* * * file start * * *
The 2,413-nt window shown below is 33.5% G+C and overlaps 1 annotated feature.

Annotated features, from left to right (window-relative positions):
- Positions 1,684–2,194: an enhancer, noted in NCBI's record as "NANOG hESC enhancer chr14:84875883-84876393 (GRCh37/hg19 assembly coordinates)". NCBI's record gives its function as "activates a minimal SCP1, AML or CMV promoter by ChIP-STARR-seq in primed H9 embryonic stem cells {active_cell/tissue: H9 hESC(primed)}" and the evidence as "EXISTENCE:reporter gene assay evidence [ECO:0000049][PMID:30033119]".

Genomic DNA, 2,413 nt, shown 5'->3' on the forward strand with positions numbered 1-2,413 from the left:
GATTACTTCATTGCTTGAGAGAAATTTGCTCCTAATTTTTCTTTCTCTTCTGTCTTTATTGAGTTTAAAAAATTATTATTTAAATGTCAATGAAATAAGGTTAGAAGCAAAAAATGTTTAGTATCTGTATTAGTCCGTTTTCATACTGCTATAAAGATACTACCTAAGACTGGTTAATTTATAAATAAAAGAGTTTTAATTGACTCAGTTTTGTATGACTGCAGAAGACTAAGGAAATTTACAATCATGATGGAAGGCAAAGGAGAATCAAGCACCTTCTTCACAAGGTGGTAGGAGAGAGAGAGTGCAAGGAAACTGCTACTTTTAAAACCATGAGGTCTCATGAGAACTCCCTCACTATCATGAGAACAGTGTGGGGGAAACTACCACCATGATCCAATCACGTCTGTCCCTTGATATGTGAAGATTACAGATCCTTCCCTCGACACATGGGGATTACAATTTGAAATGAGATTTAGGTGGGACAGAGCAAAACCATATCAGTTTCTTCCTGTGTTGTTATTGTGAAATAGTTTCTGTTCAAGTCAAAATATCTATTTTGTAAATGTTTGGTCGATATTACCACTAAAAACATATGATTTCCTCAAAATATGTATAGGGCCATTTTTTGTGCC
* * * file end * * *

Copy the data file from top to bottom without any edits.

The 2,413-nt window shown below is 33.5% G+C and overlaps 1 annotated feature.

Annotated features, from left to right (window-relative positions):
- Positions 1,684–2,194: an enhancer, noted in NCBI's record as "NANOG hESC enhancer chr14:84875883-84876393 (GRCh37/hg19 assembly coordinates)". NCBI's record gives its function as "activates a minimal SCP1, AML or CMV promoter by ChIP-STARR-seq in primed H9 embryonic stem cells {active_cell/tissue: H9 hESC(primed)}" and the evidence as "EXISTENCE:reporter gene assay evidence [ECO:0000049][PMID:30033119]".

Genomic DNA, 2,413 nt, shown 5'->3' on the forward strand with positions numbered 1-2,413 from the left:
GATTACTTCATTGCTTGAGAGAAATTTGCTCCTAATTTTTCTTTCTCTTCTGTCTTTATTGAGTTTAAAAAATTATTATTTAAATGTCAATGAAATAAGGTTAGAAGCAAAAAATGTTTAGTATCTGTATTAGTCCGTTTTCATACTGCTATAAAGATACTACCTAAGACTGGTTAATTTATAAATAAAAGAGTTTTAATTGACTCAGTTTTGTATGACTGCAGAAGACTAAGGAAATTTACAATCATGATGGAAGGCAAAGGAGAATCAAGCACCTTCTTCACAAGGTGGTAGGAGAGAGAGAGTGCAAGGAAACTGCTACTTTTAAAACCATGAGGTCTCATGAGAACTCCCTCACTATCATGAGAACAGTGTGGGGGAAACTACCACCATGATCCAATCACGTCTGTCCCTTGATATGTGAAGATTACAGATCCTTCCCTCGACACATGGGGATTACAATTTGAAATGAGATTTAGGTGGGACAGAGCAAAACCATATCAGTTTCTTCCTGTGTTGTTATTGTGAAATAGTTTCTGTTCAAGTCAAAATATCTATTTTGTAAATGTTTGGTCGATATTACCACTAAAAACATATGATTTCCTCAAAATATGTATAGGGCCATTTTTTGTGCC